Where a creditor proves a debt, interest on such debts may also be paid out by the liquidator if surplus permits. However, this interest ranks equally whether or not the debt ranked in priority with other debts.
When a company is in liquidation, the liquidator must make available for the satisfaction of unsecured debts, a portion of the company’s net assets, as is prescribed by the insolvency regulations and may not distribute that part to the proprietor of a floating charge except to the extent that it exceeds the amount required for the satisfaction of unsecured debts.
The Act provides an option for the administration of an insolvent company; pursuant to section 522, the objectives of administration are to maintain the company as a going concern, to achieve a better outcome for the company’s creditors as a whole than would likely to be the case if the company were liquidated and to realise the property of the company in order to make a distribution to one or more secured or preferential creditors. Whereas previously, a company could be wound up immediately it became insolvent, the Insolvency Act now gives the company an opportunity to operate as a going concern and not necessarily engage in the sale and realization of its assets as a primary option.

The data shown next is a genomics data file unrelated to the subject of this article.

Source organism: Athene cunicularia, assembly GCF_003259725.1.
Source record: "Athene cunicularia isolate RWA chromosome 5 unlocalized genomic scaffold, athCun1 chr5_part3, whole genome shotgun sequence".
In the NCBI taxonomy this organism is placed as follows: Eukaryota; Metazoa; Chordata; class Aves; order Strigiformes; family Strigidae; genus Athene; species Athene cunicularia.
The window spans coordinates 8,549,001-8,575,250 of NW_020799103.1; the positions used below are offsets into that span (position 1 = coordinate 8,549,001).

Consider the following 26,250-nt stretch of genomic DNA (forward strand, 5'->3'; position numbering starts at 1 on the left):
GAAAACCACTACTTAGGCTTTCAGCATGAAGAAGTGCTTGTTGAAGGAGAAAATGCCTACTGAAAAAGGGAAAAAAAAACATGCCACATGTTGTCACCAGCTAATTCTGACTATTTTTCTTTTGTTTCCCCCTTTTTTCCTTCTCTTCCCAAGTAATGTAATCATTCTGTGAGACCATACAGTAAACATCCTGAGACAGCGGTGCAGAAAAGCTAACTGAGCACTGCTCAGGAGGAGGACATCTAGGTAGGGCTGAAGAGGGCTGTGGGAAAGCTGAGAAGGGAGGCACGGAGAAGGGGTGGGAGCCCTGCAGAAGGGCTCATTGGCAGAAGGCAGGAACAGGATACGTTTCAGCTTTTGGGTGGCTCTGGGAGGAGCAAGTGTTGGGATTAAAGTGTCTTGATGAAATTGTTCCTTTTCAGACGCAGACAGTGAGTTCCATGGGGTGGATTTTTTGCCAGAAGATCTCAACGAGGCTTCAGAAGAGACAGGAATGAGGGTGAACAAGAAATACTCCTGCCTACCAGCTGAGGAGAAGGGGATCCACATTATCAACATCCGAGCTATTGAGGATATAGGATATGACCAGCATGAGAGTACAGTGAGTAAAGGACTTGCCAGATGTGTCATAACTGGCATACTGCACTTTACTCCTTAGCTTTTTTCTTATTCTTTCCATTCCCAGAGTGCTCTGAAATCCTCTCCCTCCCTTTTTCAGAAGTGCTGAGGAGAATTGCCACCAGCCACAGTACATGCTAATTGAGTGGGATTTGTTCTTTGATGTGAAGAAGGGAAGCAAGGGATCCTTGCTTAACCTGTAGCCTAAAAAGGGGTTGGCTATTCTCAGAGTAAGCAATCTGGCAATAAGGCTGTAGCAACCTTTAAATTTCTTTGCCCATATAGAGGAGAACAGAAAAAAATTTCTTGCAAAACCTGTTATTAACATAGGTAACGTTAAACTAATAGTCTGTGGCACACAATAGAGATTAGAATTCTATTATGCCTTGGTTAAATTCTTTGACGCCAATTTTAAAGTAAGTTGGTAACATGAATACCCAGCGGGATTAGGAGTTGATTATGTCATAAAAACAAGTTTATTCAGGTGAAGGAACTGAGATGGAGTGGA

Appointing an Administrator
An administrator may be appointed by the Court, a holder of a floating charge or by the company or the directors. The administrator is deemed an officer of the Court, whether appointed by the Court or not. With respect to a holder of a floating charge, section 534 of the Act provides that the holder must be a holder of a qualifying floating charge in respect of a company’s property. A qualifying floating charge is one which is created by a document that states that this section of the Act applies to the floating charge or purports to empower the holder of the floating charge to appoint an administrator of the company. The holder of a qualifying floating charge may also apply to Court for an administration order. The Court has the power to make an administration order in respect of a company even if a company may be able to pay its debts.